Dr. Jia-Rey (Gary) Chang, an assistant professor of architecture and interaction design at the University of Delaware’s Interaction Design Lab, works with grad students to design tangible interactive designs for the future — including, as we saw when we visited his space at UD in 2018, table-integrated feeding aids for children with arthrogryposis multiplex congenita.
Chang received his Ph.D. at Delft University of Technology in the Netherlands, where he did his dissertation on Hypercell technology, which can create “architecture as a living thing.” You know, walls turning into seating and opening up without doors. Normal stuff.
Chang is also an artist getting ready to unveil his newest piece, the tech installation “Myth from the Future,” which will be on display at UD’s Recitation Hall Gallery from Nov. 5 to 22, Mondays through Fridays from 12 to 5 p.m.
We asked Chang five questions about the work ahead of the opening. Here’s what he said:
1. What was the inspiration for “Myth from the Future”?
“Myth from the Future” focuses on the idea of reflecting/reminding how current technology has blended into our daily lives, physical and mental bodies by referring to the old ancient Chinese classic literature, “The Classics of Mountains and Seas.” Can you imagine how a human being will evolve into a three-head-man in the future? No need to wait, because actually, we ARE this kind of three-head “tech-species” (a species with tech-devices merging) if you consider our smartphone, laptop as heads, and plus our own head.
This project attempts to take these creatures in these tales of marvels as metaphors to indicate people who wear/hold high-technology gadgets and the robotic creatures as “tech-species.”
2. What is a “tech species,” and how does it relate to our world?
“Tech species” here is a metaphor interpreted nowadays people who tend to own and take all kinds of different digital gadgets with them (closer or even attached to their body). People seem to [heavily] rely on them and to make them become parts of their body, just like another digital prosthesis to replace our original organs sensing the world.
When reflecting the “The Classics of Mountains and Seas,” the book to me became a prediction rather than a record. It seems like all the strange creatures written on the book somehow match the people who wear those gadgets just in a different shape/form, and I called them “tech species.”
[Editor’s note: See also: the singularity.]
3. How do people interact with the installation?
It’s a journey of bodily senses experience. The project is an interactive installation lasting around three to four minutes as a cycle.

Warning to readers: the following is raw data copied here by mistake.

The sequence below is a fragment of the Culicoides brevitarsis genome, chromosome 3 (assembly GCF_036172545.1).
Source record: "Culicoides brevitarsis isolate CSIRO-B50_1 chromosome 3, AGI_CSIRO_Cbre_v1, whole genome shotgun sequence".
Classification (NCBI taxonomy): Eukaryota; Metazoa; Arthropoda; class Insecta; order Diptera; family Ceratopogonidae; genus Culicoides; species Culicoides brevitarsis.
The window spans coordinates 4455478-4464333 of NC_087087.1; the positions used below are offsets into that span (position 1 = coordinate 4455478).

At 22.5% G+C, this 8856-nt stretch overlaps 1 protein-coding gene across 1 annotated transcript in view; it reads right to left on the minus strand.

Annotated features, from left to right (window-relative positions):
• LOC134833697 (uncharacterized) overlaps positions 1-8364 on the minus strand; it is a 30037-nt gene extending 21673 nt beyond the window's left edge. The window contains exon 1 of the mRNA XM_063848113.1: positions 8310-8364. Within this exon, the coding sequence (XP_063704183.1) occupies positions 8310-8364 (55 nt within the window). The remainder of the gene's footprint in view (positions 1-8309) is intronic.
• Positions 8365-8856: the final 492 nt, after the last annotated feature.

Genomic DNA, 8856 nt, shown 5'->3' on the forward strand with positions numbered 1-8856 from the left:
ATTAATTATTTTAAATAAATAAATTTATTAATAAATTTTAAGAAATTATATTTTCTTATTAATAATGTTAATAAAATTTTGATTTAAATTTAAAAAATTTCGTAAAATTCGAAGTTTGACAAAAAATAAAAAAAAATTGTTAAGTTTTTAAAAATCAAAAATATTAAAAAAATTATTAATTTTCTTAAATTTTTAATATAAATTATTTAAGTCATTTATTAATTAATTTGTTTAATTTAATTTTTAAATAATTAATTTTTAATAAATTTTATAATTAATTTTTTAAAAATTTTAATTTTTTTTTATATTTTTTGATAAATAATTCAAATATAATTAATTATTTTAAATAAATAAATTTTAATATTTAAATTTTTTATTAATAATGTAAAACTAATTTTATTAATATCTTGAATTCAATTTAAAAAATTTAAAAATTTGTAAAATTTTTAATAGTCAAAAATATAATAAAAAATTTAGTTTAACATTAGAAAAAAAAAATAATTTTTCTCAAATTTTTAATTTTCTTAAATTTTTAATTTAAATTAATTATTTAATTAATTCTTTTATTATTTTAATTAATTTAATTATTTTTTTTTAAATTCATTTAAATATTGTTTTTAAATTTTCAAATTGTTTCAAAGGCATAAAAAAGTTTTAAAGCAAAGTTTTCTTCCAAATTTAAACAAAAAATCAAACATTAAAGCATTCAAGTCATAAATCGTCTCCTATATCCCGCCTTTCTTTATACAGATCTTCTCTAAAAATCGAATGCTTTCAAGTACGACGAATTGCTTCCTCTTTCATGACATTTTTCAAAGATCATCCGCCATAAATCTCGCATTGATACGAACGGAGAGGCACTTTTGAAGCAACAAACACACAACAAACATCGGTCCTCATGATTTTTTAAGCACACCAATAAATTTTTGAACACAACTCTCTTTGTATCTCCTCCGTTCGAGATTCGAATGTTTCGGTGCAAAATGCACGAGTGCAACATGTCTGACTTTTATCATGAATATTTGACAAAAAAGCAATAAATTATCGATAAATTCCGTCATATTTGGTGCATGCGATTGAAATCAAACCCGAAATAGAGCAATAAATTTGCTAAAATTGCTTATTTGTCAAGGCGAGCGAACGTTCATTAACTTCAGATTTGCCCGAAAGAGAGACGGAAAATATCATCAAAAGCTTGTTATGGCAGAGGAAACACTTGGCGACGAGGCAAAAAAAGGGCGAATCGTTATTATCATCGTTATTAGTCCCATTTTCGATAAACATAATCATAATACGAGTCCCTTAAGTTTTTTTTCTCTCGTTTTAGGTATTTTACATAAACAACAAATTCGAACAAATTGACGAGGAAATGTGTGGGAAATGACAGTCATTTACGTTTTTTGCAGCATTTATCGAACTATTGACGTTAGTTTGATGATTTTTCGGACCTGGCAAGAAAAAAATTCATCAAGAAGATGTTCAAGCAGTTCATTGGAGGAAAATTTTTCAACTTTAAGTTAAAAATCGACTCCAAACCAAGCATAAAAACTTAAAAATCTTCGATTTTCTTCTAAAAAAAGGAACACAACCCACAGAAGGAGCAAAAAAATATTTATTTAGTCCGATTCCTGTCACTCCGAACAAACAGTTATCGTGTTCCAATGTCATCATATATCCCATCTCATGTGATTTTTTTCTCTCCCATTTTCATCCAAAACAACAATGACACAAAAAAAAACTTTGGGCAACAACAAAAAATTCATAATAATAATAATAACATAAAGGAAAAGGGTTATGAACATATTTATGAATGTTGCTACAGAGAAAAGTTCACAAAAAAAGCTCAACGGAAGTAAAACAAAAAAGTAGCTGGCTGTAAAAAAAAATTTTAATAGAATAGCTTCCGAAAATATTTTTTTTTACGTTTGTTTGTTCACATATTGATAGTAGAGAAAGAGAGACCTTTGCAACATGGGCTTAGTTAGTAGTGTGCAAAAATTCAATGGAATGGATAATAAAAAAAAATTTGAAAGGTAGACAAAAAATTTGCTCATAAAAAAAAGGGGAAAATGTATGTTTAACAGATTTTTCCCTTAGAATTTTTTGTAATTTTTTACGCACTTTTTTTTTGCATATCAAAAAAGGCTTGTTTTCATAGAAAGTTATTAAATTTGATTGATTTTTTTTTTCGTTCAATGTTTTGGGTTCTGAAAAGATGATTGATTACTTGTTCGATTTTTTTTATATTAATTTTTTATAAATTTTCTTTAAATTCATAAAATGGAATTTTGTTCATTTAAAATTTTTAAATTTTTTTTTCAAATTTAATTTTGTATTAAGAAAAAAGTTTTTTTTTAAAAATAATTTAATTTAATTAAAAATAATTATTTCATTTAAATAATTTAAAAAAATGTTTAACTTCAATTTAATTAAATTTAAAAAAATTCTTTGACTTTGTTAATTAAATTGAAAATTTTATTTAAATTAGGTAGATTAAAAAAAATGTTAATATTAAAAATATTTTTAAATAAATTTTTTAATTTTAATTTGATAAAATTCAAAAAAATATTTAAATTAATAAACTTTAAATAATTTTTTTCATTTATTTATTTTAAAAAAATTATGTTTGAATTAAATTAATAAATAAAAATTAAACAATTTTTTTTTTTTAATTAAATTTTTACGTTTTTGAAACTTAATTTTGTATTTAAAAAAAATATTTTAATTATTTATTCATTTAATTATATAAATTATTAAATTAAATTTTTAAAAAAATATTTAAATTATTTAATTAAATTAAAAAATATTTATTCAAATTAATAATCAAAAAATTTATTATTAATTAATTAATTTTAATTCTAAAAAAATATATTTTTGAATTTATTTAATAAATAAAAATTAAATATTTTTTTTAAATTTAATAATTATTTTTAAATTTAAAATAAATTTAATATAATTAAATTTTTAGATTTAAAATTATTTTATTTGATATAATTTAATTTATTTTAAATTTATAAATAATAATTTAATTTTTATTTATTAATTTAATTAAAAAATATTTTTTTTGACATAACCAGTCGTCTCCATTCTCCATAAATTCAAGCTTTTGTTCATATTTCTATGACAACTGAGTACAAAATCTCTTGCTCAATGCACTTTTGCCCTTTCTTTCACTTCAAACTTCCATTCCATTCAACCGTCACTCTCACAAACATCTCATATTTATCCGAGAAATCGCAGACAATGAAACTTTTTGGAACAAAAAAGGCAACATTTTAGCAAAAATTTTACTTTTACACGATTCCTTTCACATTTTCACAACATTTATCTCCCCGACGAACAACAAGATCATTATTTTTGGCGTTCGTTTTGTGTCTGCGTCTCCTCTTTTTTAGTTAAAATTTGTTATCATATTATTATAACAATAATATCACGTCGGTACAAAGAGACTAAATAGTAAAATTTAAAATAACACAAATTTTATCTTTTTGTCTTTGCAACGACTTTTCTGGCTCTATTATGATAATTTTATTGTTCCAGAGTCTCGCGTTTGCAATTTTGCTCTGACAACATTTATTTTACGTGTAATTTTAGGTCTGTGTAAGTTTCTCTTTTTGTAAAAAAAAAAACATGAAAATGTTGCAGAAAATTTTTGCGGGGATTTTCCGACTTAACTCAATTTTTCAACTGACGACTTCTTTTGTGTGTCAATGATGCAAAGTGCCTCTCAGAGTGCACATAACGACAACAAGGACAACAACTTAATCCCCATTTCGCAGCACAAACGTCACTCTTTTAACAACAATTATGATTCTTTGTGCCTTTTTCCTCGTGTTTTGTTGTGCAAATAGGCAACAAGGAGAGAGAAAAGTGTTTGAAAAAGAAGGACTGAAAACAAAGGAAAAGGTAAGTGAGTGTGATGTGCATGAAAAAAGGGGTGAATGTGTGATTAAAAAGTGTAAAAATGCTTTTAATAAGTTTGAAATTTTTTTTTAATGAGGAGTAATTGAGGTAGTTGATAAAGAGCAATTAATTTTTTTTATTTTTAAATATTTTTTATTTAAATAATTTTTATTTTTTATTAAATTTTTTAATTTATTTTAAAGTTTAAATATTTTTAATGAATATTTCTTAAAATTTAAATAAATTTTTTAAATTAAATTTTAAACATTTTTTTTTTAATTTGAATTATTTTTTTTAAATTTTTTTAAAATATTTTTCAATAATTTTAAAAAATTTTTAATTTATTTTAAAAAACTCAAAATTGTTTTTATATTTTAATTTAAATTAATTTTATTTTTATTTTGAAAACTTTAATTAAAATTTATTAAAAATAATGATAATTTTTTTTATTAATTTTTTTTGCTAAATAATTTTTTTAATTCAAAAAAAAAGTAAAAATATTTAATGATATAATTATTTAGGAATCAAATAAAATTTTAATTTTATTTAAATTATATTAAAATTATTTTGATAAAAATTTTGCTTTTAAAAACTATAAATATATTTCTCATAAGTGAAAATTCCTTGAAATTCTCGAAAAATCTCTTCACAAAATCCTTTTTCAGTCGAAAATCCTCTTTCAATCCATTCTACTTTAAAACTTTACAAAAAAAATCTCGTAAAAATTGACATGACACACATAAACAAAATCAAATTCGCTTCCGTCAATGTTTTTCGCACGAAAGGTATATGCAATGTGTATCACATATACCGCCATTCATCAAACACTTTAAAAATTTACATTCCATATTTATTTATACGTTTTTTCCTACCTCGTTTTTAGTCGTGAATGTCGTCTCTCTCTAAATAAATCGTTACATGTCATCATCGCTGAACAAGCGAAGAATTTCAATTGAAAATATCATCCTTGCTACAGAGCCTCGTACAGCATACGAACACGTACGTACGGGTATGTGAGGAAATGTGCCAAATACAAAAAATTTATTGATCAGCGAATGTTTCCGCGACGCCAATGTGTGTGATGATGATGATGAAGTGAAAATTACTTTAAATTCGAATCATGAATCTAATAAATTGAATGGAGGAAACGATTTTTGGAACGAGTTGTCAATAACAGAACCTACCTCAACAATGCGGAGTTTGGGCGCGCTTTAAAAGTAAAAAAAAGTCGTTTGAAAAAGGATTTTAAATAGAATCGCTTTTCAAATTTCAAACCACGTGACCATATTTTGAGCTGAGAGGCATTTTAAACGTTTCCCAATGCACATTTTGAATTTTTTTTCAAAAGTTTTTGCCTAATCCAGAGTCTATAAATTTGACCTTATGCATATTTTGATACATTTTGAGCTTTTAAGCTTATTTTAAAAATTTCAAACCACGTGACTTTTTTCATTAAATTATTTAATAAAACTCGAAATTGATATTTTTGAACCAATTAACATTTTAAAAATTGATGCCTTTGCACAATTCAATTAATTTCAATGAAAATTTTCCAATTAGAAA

One of the audiences will volunteer to wear the easily-taken-off interactive instruments as a controller (a gamepad-based garment) attaching to his/her body/limbs. By actively moving his/her body, this active audience wearing the instrument will influence/interact with the visual and sound effects of the projecting background. This particular active audience will “be/come” the “tech-species” in the experience while the other passive audiences may stand freely and do observation within the dynamic immersive visual-audio interactive environment.
4. What do you think is technology’s effect/impact on modern art?
To me, technology is not only a tool but also a great resource of materials when talking about the effect/impact on modern art. For example, those VR/AR devices were meant to be created for the game industry which are gradually become a common medium in modern art. I believe the improvement of the technology should and will inevitably bring the valuable prosperity to the modern art. Therefore, I will encourage the young generation artists/designers to embrace technology and use them as one of your tools.
5. Do you have any other works or future plans you’d like to share?
One of my plans is to turn the “Myth from the Future” into a VR environment to engage the audiences more into this fantasy experience. And the idea is to create a series of real-time immersive interactive projects emphasizing the topic of intimacy amongst body, technology and space.
Under the same research objectives and scope, my other research focus is to create interactive visual-audio instruments played by body movements in real time. As an assistant professor at Department of Art & Design, University of Delaware, my colleague, Ashley Pigford, and I are currently running an Interaction Design LAB (IxD LAB). And we are working on a large-projection immersive room for VR settings and live performances to experiment and share the aforementioned ideas and outcomes.
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